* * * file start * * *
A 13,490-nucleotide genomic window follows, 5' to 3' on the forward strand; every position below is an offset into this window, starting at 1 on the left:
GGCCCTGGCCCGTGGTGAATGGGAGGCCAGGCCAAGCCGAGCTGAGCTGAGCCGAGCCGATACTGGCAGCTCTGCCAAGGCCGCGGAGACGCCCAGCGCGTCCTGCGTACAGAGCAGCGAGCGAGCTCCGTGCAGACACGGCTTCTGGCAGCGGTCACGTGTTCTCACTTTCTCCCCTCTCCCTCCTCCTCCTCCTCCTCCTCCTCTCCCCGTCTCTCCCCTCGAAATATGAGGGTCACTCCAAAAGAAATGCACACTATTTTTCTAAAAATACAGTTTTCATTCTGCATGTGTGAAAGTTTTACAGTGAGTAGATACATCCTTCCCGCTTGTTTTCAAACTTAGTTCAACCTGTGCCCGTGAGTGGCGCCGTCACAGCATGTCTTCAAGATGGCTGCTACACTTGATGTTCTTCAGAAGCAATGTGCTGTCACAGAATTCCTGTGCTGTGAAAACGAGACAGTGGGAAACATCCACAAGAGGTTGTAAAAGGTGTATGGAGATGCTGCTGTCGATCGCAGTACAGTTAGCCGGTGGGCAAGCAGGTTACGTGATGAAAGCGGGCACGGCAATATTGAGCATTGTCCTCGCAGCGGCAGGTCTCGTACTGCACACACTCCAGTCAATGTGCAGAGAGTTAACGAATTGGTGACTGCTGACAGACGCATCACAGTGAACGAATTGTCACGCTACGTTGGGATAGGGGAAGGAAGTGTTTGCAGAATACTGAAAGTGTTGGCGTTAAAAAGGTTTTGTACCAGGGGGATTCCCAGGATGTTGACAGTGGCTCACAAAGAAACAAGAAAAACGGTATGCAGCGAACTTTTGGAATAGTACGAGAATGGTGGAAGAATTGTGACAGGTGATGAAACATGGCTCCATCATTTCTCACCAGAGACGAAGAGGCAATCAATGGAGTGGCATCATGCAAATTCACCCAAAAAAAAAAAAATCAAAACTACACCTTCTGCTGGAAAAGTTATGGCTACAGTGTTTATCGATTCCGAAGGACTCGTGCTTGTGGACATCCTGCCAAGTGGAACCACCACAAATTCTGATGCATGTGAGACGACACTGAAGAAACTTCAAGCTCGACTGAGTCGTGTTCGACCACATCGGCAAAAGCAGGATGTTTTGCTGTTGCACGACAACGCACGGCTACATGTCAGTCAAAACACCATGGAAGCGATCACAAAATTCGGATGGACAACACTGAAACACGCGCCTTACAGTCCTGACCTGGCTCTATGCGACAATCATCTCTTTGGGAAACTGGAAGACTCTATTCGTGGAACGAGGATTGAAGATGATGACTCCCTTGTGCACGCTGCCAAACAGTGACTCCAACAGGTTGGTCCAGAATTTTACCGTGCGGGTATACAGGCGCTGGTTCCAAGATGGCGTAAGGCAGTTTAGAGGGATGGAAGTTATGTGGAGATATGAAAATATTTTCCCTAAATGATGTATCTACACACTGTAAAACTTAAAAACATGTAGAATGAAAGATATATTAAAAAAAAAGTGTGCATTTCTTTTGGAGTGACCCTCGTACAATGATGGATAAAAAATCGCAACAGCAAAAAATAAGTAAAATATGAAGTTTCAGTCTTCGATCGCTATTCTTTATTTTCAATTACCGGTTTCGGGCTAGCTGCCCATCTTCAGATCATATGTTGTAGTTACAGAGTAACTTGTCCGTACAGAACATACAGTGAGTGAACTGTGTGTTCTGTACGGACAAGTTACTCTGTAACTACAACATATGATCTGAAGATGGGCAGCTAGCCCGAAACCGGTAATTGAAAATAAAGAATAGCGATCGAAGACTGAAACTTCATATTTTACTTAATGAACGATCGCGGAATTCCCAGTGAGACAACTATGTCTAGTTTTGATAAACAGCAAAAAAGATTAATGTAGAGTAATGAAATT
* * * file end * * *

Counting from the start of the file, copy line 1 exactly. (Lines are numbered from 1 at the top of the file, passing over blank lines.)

A 13,490-nucleotide genomic window follows, 5' to 3' on the forward strand; every position below is an offset into this window, starting at 1 on the left: